Java Reference
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if (! sellPears(amount)) {
System. out . println ( "You don't have enough pears" );
break ;
} while (choice != 7);
System. out . println ( "You finished with:" + currencyFormatter(cash)) ;
} ...
Note that the constants are defined at the beginning of the TradingGame class. It is
pretty common for constants to be defined at the beginning of a class so that they can be
easily changed. The price of apples and pears will be computed as a random number in the
The variable cash keeps track of the amount of cash available to spend. Note that most
of the variables are defined as global and are accessible by several methods. Consider for ex-
ample the variable cash .The buyPears , buyApples , sellApples ,and sellPears methods
all need to update this variable. Remember that a method can just perform a calculation
and cannot modify an input variable of primitive type, such as a double . Therefore, the
easiest choice here is to make the variables global. It makes sense to define a variable that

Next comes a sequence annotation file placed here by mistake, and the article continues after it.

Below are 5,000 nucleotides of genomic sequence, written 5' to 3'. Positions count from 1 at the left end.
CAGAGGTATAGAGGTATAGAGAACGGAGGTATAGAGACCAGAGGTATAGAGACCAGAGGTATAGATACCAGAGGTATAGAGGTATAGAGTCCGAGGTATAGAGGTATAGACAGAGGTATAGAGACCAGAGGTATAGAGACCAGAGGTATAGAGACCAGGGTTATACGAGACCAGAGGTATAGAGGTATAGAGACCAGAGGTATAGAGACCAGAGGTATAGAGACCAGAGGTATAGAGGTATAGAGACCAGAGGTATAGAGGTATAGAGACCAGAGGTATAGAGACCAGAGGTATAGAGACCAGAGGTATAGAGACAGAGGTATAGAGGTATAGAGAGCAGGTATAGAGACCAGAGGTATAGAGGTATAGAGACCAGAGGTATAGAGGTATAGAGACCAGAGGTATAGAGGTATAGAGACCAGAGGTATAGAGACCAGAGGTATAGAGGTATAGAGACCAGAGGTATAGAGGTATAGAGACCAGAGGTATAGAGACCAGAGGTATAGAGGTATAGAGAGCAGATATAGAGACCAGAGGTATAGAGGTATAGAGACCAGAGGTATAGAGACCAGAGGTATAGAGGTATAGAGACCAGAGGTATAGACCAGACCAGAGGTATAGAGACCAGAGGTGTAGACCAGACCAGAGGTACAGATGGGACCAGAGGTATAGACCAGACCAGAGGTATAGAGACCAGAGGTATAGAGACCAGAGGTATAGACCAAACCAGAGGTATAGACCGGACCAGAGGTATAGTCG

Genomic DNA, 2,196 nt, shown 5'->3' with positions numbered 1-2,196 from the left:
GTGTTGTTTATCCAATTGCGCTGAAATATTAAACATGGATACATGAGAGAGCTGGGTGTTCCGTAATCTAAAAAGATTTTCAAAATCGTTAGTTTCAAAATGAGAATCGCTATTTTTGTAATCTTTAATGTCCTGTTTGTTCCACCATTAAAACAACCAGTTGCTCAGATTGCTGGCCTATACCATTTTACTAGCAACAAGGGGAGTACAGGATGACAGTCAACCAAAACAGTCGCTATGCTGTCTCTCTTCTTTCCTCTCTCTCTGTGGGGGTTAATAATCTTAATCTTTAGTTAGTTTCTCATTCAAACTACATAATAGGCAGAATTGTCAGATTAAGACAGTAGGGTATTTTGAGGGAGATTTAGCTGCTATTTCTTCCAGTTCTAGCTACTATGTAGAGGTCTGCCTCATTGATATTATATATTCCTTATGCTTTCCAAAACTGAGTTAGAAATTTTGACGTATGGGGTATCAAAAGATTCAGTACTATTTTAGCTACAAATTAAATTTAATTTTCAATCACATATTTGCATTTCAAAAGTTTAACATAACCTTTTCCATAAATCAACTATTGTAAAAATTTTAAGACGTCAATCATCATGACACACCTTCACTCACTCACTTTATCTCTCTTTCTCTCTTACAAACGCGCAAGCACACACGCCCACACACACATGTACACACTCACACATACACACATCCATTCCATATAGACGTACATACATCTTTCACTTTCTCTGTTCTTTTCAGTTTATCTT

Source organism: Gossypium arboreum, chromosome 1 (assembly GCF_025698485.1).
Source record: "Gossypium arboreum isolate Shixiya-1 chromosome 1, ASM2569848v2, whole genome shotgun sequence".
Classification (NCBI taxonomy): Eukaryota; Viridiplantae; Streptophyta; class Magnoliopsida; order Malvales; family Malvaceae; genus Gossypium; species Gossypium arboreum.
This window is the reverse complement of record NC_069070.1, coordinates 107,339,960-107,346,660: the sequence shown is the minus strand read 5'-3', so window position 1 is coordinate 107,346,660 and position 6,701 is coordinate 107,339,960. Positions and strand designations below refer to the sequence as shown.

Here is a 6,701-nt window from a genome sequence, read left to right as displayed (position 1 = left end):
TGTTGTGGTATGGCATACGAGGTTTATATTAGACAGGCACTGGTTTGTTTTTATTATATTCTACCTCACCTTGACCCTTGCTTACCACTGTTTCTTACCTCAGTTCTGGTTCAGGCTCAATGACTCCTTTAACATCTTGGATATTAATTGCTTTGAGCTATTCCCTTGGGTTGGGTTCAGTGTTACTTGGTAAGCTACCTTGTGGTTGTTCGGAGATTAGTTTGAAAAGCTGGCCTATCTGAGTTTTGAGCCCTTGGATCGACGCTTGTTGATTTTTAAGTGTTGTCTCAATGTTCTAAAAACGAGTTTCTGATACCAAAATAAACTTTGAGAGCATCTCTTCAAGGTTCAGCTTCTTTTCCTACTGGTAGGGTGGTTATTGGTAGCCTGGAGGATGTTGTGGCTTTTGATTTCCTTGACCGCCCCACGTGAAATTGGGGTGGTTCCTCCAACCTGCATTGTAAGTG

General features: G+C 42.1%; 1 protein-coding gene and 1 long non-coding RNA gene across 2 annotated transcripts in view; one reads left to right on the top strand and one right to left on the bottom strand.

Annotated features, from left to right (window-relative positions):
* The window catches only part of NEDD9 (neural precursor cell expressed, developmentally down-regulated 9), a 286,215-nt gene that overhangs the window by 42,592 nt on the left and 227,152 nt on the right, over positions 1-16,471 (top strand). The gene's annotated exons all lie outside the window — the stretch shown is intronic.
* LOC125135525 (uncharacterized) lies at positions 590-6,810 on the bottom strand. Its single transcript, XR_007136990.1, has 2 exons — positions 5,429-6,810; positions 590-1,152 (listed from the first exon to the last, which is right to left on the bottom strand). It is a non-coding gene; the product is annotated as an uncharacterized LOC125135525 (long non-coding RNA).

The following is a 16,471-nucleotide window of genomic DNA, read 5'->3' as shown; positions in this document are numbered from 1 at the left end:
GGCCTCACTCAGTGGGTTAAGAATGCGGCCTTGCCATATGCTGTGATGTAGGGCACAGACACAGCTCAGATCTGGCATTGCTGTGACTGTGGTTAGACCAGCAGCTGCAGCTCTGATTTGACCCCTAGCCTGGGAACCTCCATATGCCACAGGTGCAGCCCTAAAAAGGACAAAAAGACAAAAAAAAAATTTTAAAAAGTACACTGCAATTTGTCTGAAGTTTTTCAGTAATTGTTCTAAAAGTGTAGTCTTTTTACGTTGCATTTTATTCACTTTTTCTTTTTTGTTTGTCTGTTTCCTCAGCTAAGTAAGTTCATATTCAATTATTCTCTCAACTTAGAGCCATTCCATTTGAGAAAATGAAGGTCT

is updated by several methods as global. Note that the methods could not simply return
the new value of the modified variable because most methods update two variables (e.g.,
appleInventory and cash ) and a method cannot return two values.
Next, let us examine the main method in details. Our program needs to do something
every day. Therefore, we create a for loop that iterates through the days. At the beginning
of every day, we will set the apple price and the pear price using the computePrice method.
The method will compute a random price using the input parameters. Next, we will print
the current day and the menu. Here is the menu.
1. Print cash balance and inventory
2. Print today 's prices
3. Buy apples
4. Sell apples
5. Buy pears
6. Sell pears
7. I am done for today
Note that we have combined some choices in some menu items. For example, Choice 1
prints both the balance and the inventory. From psychology, we know that humans have
hard time keeping track of more than 7 items. Therefore, creating a menu that has 10 or
more items usually signals a bad user interface.
We next need a loop that allows the player to enter her or his menu choice multiple
times. After the player enters her or his choice, we need to perform the operation that the
player requested. Since this sequence will always be executed at least once, we are using a
do - while loop. The loop will keep iterating until the user selects Choice 7.
Note that we have broken the choice selection into two methods. The printMenu method
prints the available choices, while the getChoice method gets input from the player. We
have created two methods because creating a single method that performs multiple tasks
signals a poor design. Such a method contains more complex logic, which makes it more
error-prone. Moreover, methods that perform multiple tasks are rarely reusable.
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